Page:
Screamers is the first feature film by Chocolate Factory Co-Founder / Artistic Director Brian Rogers, performed by members of the experimental dance, theater and performance communities – including dancers, choreographers, directors and performing arts curators. A kind of conceptual ghost story, Screamers was conceived during a year-long residency at a former Catholic Church owned by the artist Dan Hurlin in Stuyvesant, NY – and was subsequently filmed over the course of two weeks in September 2015, with additional filming in the Playhouse at Abrons Arts Center.
Screamers is the third in a trilogy of works referencing cinematic vocabularies after Hot Box (2012/13, co-presented with Crossing The Line, PS122 and EMPAC) and Selective Memory (2010/11, Bessie Nomination).
Written and directed by Brian Rogers. Produced by Madeline Best. Edited by Brian Rogers. Director of photography: Jeff Larson. Production design: Sara C. Walsh. Lighting: Jon Harper. Sound recording: Stephen Bruckert. Sound Mixing and Mastering: Jim Dawson. Dramaturgy and Directorial Consultation: Madeline Best. Music by Brian Rogers. Assistant Production Design: Jessie Bonaventura. Production Assistants: Youree Choi, Ben Demarest, Jonathan Ginter, Kenneth Olguin, Nicole Simonson.
Starring: Andrew Dinwiddie, Jim Findlay, Daniel Fish, Vallejo Gantner, Keely Garfield, Jon Kinzel, Quinn Larson, Molly Lieber, Jay Wegman.
Screamers also exists as a live audiovisual performance, incorporating many of the ideas and techniques developed in our previous works Hot Box and Selective Memory. Screamers (the performance) has been in development since 2014 and has never been (and may never be) shown to the public. Commissioned – and then cancelled – by PS122, the creation of Screamers has been supported by residencies at The Atlas Institute at the University of Colorado, Yaddo, Bennington College and Mount Tremper Arts.
Screamers (the performance) is adaptable to any kind of space. It begins in a hyper-spatialized sound environment (generated live using analog modular synthesizers) which is experienced in total darkness. As the performance unfolds, elements of light, shadow, real and imagined details of the space itself are gradually revealed. Through evolving patterns of repetition, and the complex layering of architectural details with high resolution video doppelgangers, Screamers becomes a meditation on (and distortion of) the space in which it happens, without human intervention. Inspired by Stanley Kubrick’s The Shining and the notion of “architecture as protagonist”, Screamers attempts to conjure the uncertainty, dread and horror contained within, behind and underneath the ordinary details of inhabited spaces; and to capture, somehow, the ghosts lurking in the shadow of the screen – the illusory flicker of life within a lifeless medium.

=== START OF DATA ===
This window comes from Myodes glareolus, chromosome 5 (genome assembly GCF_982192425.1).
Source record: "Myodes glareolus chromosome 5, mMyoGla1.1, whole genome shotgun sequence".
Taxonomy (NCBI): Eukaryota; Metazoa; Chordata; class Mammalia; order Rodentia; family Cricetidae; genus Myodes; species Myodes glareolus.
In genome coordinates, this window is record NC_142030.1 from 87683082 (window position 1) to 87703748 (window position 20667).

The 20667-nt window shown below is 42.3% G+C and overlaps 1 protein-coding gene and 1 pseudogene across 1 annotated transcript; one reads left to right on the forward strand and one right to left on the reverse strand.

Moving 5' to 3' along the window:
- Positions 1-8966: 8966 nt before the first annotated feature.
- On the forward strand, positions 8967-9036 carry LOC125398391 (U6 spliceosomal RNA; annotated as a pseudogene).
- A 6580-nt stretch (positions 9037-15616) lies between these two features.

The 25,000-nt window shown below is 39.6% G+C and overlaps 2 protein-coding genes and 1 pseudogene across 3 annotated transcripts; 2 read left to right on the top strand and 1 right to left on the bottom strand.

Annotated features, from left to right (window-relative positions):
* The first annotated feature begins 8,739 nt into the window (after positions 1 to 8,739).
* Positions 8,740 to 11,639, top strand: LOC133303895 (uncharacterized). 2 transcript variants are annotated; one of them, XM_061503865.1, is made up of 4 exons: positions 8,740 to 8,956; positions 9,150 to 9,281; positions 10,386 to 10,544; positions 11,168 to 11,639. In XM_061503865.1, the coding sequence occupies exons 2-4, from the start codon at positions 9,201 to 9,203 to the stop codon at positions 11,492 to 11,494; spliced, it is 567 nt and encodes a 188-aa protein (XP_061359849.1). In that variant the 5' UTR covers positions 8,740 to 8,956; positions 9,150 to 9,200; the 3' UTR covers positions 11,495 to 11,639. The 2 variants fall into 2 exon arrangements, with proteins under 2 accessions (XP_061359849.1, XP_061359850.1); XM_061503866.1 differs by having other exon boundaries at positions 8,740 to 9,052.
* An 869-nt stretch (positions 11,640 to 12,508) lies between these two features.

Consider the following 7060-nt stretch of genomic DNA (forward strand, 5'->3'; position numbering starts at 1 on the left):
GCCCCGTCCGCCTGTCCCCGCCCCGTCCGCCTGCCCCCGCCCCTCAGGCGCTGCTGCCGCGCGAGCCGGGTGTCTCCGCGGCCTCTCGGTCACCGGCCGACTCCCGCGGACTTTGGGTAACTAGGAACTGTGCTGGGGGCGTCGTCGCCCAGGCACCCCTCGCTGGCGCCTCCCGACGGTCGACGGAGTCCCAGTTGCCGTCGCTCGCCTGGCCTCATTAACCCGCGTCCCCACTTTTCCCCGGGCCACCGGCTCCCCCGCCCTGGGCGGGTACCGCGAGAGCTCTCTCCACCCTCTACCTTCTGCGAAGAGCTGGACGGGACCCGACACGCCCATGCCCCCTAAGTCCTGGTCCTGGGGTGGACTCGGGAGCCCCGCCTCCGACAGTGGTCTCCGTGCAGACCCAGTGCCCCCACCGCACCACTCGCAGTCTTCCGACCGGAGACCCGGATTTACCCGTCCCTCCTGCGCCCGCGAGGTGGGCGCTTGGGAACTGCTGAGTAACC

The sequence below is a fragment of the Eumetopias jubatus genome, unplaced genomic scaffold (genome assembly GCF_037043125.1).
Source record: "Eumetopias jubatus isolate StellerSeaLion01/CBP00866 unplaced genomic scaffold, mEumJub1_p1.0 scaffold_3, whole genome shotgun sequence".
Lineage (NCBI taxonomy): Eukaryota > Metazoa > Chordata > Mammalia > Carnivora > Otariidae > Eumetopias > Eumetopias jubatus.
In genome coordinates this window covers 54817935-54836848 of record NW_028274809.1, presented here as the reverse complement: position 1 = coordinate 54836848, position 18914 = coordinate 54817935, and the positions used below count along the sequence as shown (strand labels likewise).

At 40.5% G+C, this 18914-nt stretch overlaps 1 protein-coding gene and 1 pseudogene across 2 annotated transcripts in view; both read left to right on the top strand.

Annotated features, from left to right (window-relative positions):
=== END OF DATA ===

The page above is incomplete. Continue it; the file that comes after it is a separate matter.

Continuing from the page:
Screamers is algorithmically sequenced (its structure is semi-random) and utilizes 3-dimensional renderings (captured using modified Kinect equipment) and extensive video footage of the details of each space. These materials are then projection mapped onto the space itself, creating a kind of uncanny simulacrum that, through modulation and repetition, gradually reveals new understandings of the space and the place of the spectator within that space – disturbing the meaning of objects and details that are normally taken for granted.
Created by Madeline Best (Director of Photography / Dramaturg), Jon Harper (Lighting Design), Brad Kisicki (Scenic Design), Brian Rogers (Concept / Direction / Music) and Mike Rugnetta (Technology Design). Developed during residencies at The Atlas Institute at the University of Colorado, Yaddo, Bennington College and Mount Tremper Arts.
November 2018 – Reprise screenings of Screamers (the film) at Kaufman Astoria Studios.
March 17, 2018 – Preview Screening of Screamers (the film) at The Museum of the Moving Image as part of the Queens World Film Festival